Set in the foothills of Ireland, Wild Mountain Thyme tells the story of Rosemary Muldoon (Emily Blunt), a strong-willed farmer who yearns to win the heart of her emotionally-stunted neighbour, Anthony Reilly (Jamie Dornan). Struggling to commit to his role in the family farm, Anthony also struggles to take a risk with his feelings for his beautiful neighbour. When his father (Christopher Walken) loses confidence in his son’s ability to take care of their land, he invites his American nephew Adam (Jon Hamm) to purchase their family farm. However, upon meeting Rosemary, Adam realizes that pursuing a romance with her may be an even better reason to take up residence in the Irish countryside. Torn between the love she has in front of her and the one that she wants but can’t have, Rosemary must ask herself what is most important to her and where she sees her future.
Written and directed by John Patrick Shanley (Moonstruck), Wild Mountain Thyme is a sweeping romantic comedy that works well for the most part, even if it falls short near the end. Based on his play Outside Mullingar, Shanley portrays Ireland as a land embedded in rich mythology and charming characters. Bathing the screen with lush, green landscapes, Thyme is a visual treat that leans into the allure of the Irish countryside and its quirky residents. (Fans of other Irish gems such as Waking Ned Devine may appreciate the characters in particular.) Stars Dornan, Blunt and Hamm have wonderful chemistry together, carrying the film on their shoulders much of the time. (In fact, this is especially true of Dornan and Blunt, who simmer together onscreen in several key scenes.)
Admittedly, the film is certainly far from perfect. While Blunt’s Irish accent works, some of the cast sound almost non-sensical (Sorry, Mr. Walken.) and even distract from the film itself. What’s more, many of the relationship questions feel answered so early in the film that there’s very little left to discover by the film’s finale. Even so, these issues are decidedly minor quibbles that do not take away from the film’s sweeping narrative. (Well, maybe Walken’s accent.)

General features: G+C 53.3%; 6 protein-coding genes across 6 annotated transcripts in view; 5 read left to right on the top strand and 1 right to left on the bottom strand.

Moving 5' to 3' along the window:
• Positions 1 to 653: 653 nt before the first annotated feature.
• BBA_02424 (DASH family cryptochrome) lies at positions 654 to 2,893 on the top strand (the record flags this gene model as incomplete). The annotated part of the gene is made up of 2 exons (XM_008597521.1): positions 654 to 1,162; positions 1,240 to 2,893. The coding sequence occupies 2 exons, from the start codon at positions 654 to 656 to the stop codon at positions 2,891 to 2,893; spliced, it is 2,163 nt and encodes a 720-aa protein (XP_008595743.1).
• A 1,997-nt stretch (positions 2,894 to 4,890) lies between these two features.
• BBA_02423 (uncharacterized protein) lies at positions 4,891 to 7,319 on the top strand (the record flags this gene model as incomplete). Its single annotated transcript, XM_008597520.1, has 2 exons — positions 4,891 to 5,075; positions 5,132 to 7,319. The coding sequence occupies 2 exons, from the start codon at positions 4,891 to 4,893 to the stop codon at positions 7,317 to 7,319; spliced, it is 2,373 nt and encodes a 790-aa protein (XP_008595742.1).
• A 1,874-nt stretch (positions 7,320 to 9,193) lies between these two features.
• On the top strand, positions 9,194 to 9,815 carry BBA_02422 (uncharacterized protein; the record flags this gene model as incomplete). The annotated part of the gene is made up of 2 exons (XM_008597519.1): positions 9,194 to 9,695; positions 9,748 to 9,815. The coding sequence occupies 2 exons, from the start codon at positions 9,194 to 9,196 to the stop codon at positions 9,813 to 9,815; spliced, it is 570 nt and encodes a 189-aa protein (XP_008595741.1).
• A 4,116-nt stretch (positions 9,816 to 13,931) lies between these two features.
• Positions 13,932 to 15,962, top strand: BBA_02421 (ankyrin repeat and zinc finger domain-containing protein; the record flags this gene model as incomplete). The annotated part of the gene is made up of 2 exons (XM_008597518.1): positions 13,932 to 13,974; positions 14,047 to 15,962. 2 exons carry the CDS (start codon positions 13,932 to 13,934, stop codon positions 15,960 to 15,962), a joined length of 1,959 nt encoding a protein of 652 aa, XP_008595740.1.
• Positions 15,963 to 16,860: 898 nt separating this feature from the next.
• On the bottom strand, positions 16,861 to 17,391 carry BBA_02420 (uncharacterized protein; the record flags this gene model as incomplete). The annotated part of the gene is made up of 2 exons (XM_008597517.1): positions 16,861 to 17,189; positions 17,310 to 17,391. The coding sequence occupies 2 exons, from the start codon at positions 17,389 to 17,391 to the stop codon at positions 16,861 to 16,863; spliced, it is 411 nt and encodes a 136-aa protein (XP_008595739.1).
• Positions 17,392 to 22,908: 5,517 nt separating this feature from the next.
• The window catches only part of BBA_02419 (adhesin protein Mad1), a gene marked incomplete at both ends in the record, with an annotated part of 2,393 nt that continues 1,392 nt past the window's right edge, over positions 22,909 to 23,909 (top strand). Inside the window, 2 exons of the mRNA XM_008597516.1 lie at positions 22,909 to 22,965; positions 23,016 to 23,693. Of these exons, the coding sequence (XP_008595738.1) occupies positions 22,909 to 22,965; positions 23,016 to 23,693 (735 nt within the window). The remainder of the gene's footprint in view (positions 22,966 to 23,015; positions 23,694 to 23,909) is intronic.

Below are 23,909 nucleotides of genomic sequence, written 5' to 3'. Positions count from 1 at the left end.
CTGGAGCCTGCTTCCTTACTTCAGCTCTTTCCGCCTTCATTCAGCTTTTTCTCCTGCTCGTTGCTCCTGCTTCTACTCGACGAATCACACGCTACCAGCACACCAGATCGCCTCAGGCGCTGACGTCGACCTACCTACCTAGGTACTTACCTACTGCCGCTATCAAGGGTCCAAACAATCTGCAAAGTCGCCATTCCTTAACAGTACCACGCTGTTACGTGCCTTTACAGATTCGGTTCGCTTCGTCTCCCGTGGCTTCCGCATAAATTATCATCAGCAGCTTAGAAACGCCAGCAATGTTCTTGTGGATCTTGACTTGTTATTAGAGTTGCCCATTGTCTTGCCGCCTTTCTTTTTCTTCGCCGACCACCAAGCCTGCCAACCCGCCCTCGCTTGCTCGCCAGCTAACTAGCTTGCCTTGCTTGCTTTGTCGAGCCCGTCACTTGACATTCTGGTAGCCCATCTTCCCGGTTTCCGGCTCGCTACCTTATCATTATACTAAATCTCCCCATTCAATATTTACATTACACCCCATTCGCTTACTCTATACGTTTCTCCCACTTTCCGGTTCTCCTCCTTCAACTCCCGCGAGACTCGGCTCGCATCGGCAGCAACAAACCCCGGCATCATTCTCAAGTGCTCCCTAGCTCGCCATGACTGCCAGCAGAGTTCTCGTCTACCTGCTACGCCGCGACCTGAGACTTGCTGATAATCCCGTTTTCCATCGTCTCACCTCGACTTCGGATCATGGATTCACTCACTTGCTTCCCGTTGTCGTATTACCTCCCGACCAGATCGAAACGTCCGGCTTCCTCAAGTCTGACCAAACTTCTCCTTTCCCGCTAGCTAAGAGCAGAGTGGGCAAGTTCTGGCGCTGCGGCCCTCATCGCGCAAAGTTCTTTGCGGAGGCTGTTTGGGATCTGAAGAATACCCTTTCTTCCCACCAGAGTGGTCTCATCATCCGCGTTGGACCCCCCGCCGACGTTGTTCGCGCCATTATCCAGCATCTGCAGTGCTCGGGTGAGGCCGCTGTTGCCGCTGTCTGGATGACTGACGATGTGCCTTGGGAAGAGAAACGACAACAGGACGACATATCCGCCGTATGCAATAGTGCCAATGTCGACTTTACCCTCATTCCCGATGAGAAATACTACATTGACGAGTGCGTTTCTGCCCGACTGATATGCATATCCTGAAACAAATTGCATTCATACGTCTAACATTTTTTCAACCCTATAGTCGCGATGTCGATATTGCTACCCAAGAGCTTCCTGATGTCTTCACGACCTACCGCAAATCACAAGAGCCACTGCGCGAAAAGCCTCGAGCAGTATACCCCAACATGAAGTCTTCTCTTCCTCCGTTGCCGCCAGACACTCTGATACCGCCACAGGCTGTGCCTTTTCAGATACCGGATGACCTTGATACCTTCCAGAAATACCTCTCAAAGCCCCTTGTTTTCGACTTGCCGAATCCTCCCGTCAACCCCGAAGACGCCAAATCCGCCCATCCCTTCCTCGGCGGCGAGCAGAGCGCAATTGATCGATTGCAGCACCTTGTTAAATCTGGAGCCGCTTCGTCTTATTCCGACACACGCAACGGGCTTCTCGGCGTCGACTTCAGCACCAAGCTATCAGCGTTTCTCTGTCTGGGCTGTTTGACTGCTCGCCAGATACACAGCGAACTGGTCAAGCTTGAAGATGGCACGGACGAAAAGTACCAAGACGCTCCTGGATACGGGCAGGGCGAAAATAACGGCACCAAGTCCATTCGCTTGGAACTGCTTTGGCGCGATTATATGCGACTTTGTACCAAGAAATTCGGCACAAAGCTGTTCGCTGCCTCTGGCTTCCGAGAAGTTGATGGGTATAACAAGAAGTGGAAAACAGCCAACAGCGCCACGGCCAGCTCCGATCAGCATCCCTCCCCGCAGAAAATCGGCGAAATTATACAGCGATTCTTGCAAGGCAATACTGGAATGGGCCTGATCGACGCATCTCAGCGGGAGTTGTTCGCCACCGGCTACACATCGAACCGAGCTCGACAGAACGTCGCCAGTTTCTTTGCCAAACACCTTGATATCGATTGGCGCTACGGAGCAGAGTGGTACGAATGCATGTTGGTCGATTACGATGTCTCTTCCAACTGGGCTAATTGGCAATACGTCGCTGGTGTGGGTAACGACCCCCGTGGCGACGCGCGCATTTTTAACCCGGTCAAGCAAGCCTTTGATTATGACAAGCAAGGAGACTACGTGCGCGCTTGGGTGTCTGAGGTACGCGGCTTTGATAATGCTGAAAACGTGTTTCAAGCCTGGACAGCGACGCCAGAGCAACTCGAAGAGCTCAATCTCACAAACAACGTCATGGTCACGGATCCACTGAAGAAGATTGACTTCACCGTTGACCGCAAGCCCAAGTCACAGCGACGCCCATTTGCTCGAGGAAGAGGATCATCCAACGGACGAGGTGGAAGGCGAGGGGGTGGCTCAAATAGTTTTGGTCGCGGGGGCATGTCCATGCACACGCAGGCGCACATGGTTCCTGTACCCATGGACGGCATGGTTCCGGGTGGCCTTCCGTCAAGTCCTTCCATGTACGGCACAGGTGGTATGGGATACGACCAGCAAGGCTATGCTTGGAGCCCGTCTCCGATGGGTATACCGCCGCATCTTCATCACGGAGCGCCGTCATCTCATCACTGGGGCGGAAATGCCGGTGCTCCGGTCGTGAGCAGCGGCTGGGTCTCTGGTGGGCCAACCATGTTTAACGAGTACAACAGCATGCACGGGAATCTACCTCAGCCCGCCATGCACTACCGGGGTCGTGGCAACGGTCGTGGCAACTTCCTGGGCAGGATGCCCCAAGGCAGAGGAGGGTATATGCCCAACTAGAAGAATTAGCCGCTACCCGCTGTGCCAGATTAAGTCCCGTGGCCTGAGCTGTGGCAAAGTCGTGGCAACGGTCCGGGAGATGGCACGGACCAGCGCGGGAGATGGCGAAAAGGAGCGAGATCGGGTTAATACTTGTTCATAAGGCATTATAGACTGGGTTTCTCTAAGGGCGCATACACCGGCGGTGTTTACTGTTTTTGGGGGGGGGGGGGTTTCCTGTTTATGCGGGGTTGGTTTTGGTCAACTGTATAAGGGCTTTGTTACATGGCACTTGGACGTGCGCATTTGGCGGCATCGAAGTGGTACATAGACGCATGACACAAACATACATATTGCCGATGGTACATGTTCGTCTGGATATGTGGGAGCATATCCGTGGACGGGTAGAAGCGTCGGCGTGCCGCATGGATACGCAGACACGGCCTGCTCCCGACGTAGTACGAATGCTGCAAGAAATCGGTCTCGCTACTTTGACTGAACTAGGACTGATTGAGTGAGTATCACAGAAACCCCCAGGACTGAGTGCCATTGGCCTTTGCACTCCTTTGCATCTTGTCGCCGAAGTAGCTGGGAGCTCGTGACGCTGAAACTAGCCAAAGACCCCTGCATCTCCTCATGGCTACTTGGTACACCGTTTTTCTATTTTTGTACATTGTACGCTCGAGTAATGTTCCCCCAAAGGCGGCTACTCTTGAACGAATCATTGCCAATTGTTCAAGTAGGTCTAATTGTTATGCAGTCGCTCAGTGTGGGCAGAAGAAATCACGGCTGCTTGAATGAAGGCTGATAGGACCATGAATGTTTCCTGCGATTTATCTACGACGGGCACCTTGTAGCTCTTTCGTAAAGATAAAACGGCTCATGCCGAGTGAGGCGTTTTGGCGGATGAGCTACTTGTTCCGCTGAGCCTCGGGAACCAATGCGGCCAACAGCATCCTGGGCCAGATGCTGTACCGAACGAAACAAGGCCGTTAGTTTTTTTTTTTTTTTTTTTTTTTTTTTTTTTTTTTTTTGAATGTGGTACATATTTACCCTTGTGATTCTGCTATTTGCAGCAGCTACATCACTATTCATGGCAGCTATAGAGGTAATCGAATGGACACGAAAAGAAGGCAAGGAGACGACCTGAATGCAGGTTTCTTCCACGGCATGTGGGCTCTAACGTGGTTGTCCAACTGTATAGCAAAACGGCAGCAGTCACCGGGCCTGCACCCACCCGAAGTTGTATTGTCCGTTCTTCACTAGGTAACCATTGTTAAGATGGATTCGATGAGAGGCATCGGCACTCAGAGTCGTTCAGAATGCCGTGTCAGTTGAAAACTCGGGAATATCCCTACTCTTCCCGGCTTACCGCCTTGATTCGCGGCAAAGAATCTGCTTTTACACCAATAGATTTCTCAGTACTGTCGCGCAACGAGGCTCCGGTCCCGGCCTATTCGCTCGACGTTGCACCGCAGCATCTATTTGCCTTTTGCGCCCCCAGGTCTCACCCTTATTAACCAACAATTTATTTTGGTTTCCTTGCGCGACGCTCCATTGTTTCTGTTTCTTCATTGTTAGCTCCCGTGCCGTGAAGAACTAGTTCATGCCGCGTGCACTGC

What will likely be discussed at length is the film’s ‘twist ending’ (which won’t be spoiled here.) Bound to be controversial, Anthony’s confession at the end of the film seems so wild that, if true, there’s little question that this particular reveal may be the most bizarre of the year. (In 2020, that’s saying something…) However, what many will forget is the film’s overall emphasis on whimsy and mythological storytelling. While Anthony’s revelations would make no sense in a more grounded reality, Thyme is never meant to be so. In a world where the dead can return and Rosemary considers herself to be a swan, the finale still manages to work within the context of the film and its culture.
In many ways, Thyme is a film about discovering who you are. Although they live in a world that feels settled and comfortable in its ways, these characters are all in periods of transition. Anthony seems unconvinced of his role at the farm once his father passes. Adam is told that he’s not a farmer, even if he wants to own a farm. Even Rosemary, who seems the most self-aware of them all, seems uncertain as to whether or not she should remain on her land or leave for the grand adventure of New York City. Interestingly though, rather than leaning into the more traditional theme of ‘finding one’s self’, Shanley’s script highlights the fact that such self-inquest is often unreliable. (“Everyone thinks they’re something they’re not,” Rosemary cautions.) In this way, Thyme is unique in its perspective by pointing to our peers and family as the ones who truly know us for who we are. For Shanley, identity is not merely something we ‘know’, it’s something that we earn based on our interactions and relationships with the people in our lives.
Flawed but sweet, Wild Mountain Thyme has enough charm and wit to validate a trip to the cinematic countryside. Carried by strong performances from its key stars, Shanley writes a love letter to his home country that can charm in its quirkiness. (Just note that you might need some subtitles along the way.
To hear our conversation with director John Patrick Shanley, click here.
Wild Mountain Thyme is available in select theatres and PVOD on Tuesday, December 22nd, 2020.